Island reminders in chilly British Columbia

Tuesday October 27, 2015 Written by Published in Virtues in Paradise

On our journey overseas, we have travelled by ferry to Cormorant Island on Alert Bay in the Pacific. It is located in British Columbia on the west coast of Canada.

 

It is 3km long and half a kilometre wide with a population of about 1200, most being indigenous people of the Namgis First Nation.

We are returning at the request of the Healing Centre to help the community deepen in Virtues Project strategies and life-skills.

Although the temperature is lower, we are wearing several layers, and no-one is taking a dip in the sea, in many ways this community reminds me of Cook Islanders. 

They have a deep reverence for the Creator, and their humour is totally cheeky and irreverent. This little comma in the ocean is where we gave our last workshop before moving to Aitutaki 2 ½ years ago. They asked us then, “Why is it called the Cook Islands? Because they’re good cooks?”

I told them, “You were right! They are!”

The theme of this four-day workshop is “Healing Ourselves, Healing Our World.”

Our research in the world’s sacred texts leads us to believe that all people are connected through the human spirit. We are all affected by what any one of us does, especially spiritually. A single act of courage on one side of the world can illumine the virtue of courage for others across the globe. The American Indian Code of Ethics says, “The hurt of one is the hurt of all, the honour of one is the honour of all.”

The Baha’i teachings speak of the power of unity. “The unity of the family must be sustained. The injury of one shall be considered the injury of all; the comfort of each, the comfort of all; the honor of one, the honor of all.” Romans 12:5 says “So, we, being many, are one body in Christ, and everyone members one of another.”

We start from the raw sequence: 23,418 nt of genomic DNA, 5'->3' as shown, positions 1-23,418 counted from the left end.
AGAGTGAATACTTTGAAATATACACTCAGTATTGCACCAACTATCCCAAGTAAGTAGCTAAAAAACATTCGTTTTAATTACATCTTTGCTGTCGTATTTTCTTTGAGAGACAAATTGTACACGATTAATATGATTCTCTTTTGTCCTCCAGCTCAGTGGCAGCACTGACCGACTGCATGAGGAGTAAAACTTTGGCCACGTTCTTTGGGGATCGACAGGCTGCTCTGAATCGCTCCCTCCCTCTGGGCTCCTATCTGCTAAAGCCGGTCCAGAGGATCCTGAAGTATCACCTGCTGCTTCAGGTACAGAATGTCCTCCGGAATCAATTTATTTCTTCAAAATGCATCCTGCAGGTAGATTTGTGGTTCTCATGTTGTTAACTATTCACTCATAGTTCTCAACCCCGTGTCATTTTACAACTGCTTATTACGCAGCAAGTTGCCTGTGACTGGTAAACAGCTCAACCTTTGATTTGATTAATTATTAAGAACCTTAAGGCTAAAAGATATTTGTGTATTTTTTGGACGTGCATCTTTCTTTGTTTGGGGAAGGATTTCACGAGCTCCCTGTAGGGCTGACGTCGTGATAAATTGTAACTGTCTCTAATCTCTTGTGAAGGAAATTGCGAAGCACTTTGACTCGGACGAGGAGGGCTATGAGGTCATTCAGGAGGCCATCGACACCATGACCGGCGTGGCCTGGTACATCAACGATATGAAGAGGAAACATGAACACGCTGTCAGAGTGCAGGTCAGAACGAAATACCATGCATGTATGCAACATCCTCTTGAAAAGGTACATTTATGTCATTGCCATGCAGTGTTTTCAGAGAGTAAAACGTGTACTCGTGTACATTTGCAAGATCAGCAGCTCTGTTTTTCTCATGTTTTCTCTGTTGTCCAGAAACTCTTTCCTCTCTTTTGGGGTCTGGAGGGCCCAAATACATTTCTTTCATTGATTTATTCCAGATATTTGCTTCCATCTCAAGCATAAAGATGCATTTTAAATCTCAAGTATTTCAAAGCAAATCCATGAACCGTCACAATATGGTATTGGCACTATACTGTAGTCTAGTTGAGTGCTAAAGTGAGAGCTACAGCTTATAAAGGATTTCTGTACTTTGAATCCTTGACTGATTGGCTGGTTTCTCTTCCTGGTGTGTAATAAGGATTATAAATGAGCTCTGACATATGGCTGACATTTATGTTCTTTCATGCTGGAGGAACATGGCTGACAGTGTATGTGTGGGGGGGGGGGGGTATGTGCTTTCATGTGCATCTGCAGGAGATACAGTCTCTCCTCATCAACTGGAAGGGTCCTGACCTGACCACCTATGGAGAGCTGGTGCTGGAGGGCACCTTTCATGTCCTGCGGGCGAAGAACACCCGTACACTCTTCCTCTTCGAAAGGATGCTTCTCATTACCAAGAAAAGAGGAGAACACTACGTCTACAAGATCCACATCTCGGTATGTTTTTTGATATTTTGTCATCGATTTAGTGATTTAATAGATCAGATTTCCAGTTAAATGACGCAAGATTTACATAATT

I truly believe there is a mysterious connection amongst all humanity. Every time we transform anger into justice or allow love to conquer resentment, every time we right a wrong, we increase the capacity for those virtues everywhere, like a wave on the ocean that moves across the world and breaks on other shores.

Each morning, we facilitated healing circles, and each afternoon I met with the counsellors of the community who are devoted to the health and safety of everyone else.

They too, need a safe place to share their stories and vent their challenges. Here are some of the Virtues Project strategies we are focusing on:

1.  To sustain your own health, to stay strong for the people you serve, you need to refill your cup with regular self-care.

Play days, “daycations,” times just for you to put your feet up or wear your pajamas all day, read, watch a funny video, or go to the beach, go out fishing, or walk - whatever refills your cup. One honest counsellor admitted that what she needs most after being with people all week is silence and solitude. I believe this goes for parents, teachers, health workers, really all of us who care for others.

 2.  Have a regular routine of reverence. Daily time to reflect, to journal, to pray, to practice gratitude by counting your blessings.

3.  Create a circle of trustworthy friends or family who GET you, who love you without judging you, can listen well, and give you positive feedback, including virtues acknowledgements.

Each evening, Dan and I walk along the shore, refilling our cups with quiet companionship. It is such a privilege to serve those who serve others. 

 

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